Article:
Our Ancestors' Children Scaled Trees, Three Million Year Old 'Dikika Toddler' Foot Reveals

174359_web (1)
Left block of images: The 3.32 million year old foot from an Australopithecus afarensis toddler shown in different angles. Right block of images: The child's foot (bottom) compared with the fossil remains of an adult Australopithecus foot (top). Jeremy DeSilva & Cody Prang

Our ancient ancestors had to deal with tree-climbing toddlers, new research has revealed. The three million year old foot of an ancient child nicknamed "Selam" suggests she was built for scaling trunks as well as walking on two feet. What's more, the toddler found in Dikika, Ethiopia, was probably better at climbing than her parents.

The most complete foot of an ancient child discovered yet, this tiny clutch of bones no larger than a human thumb has shed light on the mysterious lives of our ancestors. Selam used her adaptable feet to scamper up into the trees when under threat, researchers suggested in a study published in the journal Science Advances.

"If you were living in Africa three million years ago without fire, without structures, and without any means of defense, you'd better be able get up in a tree when the sun goes down," study author and Dartmouth College anthropologist Jeremy DeSilva said in a statement.

Selam is a member of the Australopithecus afarensis species—an extinct hominin thought to be an ancestor of our own genus, Homo, or possibly a close ancestral relative. This is the same species as the famous Lucy skeleton found in Ethiopia in 1974. A. afarensis like Selam and Lucy lived "on the cusp of being human," University of Chicago researcher and study author Zeresenay Alemseged said in the statement. He unearthed Selam's foot back in 2002.

The base of Selam's big toe offered the biggest clue to the child's climbing prowess. As well as scaling trees, the ancient toddler's feet suggest she used to cling to her mother. However, the fossil record suggests ancient adults spent more time on the ground.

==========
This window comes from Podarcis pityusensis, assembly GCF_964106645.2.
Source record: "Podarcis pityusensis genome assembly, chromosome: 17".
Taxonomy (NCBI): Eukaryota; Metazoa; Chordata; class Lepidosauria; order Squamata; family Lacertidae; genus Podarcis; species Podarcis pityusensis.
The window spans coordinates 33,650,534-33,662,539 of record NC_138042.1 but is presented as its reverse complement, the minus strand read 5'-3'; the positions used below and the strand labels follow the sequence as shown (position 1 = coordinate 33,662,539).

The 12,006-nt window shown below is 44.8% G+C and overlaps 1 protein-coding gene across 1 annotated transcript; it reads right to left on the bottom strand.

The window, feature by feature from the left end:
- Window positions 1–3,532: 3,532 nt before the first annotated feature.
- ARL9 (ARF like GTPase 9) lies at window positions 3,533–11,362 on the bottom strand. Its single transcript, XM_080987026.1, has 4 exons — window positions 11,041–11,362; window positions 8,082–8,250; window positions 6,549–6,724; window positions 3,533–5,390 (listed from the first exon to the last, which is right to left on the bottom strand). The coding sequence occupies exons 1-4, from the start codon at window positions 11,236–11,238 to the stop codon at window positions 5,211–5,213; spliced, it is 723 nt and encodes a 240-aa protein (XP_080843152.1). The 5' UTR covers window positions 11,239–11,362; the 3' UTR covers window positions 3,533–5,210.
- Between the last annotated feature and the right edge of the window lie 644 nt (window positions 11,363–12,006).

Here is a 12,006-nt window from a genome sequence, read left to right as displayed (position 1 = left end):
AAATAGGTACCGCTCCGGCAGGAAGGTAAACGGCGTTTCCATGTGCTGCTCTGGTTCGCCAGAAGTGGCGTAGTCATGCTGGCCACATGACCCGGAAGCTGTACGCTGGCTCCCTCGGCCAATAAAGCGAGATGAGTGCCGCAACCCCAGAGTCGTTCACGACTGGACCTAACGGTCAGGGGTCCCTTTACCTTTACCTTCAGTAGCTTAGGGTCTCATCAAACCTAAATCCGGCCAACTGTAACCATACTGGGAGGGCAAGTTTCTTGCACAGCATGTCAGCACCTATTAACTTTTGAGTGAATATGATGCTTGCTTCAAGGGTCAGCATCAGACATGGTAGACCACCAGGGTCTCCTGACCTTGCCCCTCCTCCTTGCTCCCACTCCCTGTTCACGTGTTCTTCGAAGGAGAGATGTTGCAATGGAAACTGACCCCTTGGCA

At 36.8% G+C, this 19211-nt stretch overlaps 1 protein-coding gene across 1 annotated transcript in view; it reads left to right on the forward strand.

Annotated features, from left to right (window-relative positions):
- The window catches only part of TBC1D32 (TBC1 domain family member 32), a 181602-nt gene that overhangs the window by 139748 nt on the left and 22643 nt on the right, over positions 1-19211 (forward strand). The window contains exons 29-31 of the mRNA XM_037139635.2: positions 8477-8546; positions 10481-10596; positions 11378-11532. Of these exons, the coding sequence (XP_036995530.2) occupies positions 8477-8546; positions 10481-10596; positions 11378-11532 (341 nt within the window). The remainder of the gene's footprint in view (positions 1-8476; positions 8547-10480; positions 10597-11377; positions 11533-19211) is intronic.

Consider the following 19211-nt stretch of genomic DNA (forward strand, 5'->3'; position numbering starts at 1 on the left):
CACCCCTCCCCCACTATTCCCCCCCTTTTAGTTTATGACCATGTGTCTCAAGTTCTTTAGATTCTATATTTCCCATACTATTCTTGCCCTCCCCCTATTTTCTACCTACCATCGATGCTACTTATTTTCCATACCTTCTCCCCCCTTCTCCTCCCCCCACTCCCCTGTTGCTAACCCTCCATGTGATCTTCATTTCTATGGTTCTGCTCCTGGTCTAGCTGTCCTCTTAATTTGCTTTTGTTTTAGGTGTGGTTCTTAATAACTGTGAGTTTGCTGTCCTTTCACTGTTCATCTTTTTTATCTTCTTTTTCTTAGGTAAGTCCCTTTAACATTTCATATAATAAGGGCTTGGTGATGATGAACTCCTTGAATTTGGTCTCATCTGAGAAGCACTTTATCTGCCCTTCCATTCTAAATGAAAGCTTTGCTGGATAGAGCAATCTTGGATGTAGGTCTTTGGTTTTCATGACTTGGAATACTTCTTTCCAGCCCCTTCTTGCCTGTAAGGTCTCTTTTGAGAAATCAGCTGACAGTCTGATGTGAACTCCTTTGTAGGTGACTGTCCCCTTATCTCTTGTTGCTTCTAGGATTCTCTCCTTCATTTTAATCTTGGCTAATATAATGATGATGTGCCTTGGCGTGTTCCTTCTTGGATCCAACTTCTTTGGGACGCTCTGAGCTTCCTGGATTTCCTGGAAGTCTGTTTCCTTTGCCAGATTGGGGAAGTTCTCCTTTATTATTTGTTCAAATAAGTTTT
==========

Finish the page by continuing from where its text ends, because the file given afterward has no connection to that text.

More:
"[Children] were smaller, probably more playful, and also had to scurry up into the trees to get away from predators more frequently than the adults did," DeSilva told Gizmodo. "We think that this helps explain the differences we see between the bones of the Dikika toddler and the more human-like bones of the adults."

7_5_Ancestor toddler foot
The 3.32 million-year-old Australopithecus afarensis foot from Dikika, Ethiopia, superimposed over a footprint from a human toddler. Jeremy DeSilva

Scientists think A. afarensis were relatively confident walking on two feet, but they weren't as good as extinct humans like Homo erectus. "Walking on two legs is a hallmark of being human. But, walking poorly in a landscape full of predators is a recipe for extinction," DeSilva said in the statement.

Although skeletons like Selam and Lucy are incredibly important for anthropologists, they also show just how little scientists know about our ancestors. The pair lived upwards of 120,000 years apart.

"Fossils are rare, and these timescales are so vast, we are likely missing a lot that was happening at that time! But, you work with what you have, and make adjustments as new fossils are inevitably discovered," DeSilva told Gizmodo.